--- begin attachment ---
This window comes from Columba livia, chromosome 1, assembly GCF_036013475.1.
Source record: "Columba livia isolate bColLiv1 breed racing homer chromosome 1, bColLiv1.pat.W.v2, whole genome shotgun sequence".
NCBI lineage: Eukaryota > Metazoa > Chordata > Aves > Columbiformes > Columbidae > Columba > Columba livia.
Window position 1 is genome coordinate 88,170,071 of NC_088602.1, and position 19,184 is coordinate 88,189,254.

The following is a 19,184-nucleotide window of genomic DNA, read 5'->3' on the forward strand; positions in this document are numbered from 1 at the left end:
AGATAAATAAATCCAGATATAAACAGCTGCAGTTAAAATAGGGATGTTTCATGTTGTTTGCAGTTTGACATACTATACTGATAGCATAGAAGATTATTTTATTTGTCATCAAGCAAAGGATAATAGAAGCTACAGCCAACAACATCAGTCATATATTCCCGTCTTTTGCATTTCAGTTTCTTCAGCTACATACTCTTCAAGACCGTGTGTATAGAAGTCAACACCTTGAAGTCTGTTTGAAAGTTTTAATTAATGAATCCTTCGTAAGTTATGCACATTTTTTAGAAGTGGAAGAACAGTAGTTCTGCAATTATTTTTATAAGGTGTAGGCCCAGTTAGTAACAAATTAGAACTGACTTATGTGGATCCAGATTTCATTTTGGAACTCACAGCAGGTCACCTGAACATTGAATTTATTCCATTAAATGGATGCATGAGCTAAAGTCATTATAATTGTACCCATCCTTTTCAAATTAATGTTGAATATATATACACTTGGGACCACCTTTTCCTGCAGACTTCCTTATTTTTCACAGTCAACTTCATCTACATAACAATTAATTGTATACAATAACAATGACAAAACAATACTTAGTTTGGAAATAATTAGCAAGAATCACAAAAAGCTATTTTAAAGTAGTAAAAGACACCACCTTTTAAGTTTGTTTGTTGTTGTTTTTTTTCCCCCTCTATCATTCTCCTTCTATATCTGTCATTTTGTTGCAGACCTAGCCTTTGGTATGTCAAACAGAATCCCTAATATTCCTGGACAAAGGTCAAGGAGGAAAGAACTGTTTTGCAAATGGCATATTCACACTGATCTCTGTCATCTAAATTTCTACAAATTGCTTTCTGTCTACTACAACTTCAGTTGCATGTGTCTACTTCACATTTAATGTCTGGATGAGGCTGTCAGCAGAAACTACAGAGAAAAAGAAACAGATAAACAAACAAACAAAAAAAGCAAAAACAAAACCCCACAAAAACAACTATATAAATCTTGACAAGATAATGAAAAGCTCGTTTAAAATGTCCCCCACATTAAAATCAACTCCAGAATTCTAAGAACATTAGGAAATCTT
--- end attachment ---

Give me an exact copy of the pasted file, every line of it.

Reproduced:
This window comes from Columba livia, chromosome 1, assembly GCF_036013475.1.
Source record: "Columba livia isolate bColLiv1 breed racing homer chromosome 1, bColLiv1.pat.W.v2, whole genome shotgun sequence".
NCBI lineage: Eukaryota > Metazoa > Chordata > Aves > Columbiformes > Columbidae > Columba > Columba livia.
Window position 1 is genome coordinate 88,170,071 of NC_088602.1, and position 19,184 is coordinate 88,189,254.

The following is a 19,184-nucleotide window of genomic DNA, read 5'->3' on the forward strand; positions in this document are numbered from 1 at the left end:
AGATAAATAAATCCAGATATAAACAGCTGCAGTTAAAATAGGGATGTTTCATGTTGTTTGCAGTTTGACATACTATACTGATAGCATAGAAGATTATTTTATTTGTCATCAAGCAAAGGATAATAGAAGCTACAGCCAACAACATCAGTCATATATTCCCGTCTTTTGCATTTCAGTTTCTTCAGCTACATACTCTTCAAGACCGTGTGTATAGAAGTCAACACCTTGAAGTCTGTTTGAAAGTTTTAATTAATGAATCCTTCGTAAGTTATGCACATTTTTTAGAAGTGGAAGAACAGTAGTTCTGCAATTATTTTTATAAGGTGTAGGCCCAGTTAGTAACAAATTAGAACTGACTTATGTGGATCCAGATTTCATTTTGGAACTCACAGCAGGTCACCTGAACATTGAATTTATTCCATTAAATGGATGCATGAGCTAAAGTCATTATAATTGTACCCATCCTTTTCAAATTAATGTTGAATATATATACACTTGGGACCACCTTTTCCTGCAGACTTCCTTATTTTTCACAGTCAACTTCATCTACATAACAATTAATTGTATACAATAACAATGACAAAACAATACTTAGTTTGGAAATAATTAGCAAGAATCACAAAAAGCTATTTTAAAGTAGTAAAAGACACCACCTTTTAAGTTTGTTTGTTGTTGTTTTTTTTCCCCCTCTATCATTCTCCTTCTATATCTGTCATTTTGTTGCAGACCTAGCCTTTGGTATGTCAAACAGAATCCCTAATATTCCTGGACAAAGGTCAAGGAGGAAAGAACTGTTTTGCAAATGGCATATTCACACTGATCTCTGTCATCTAAATTTCTACAAATTGCTTTCTGTCTACTACAACTTCAGTTGCATGTGTCTACTTCACATTTAATGTCTGGATGAGGCTGTCAGCAGAAACTACAGAGAAAAAGAAACAGATAAACAAACAAACAAAAAAAGCAAAAACAAAACCCCACAAAAACAACTATATAAATCTTGACAAGATAATGAAAAGCTCGTTTAAAATGTCCCCCACATTAAAATCAACTCCAGAATTCTAAGAACATTAGGAAATCTT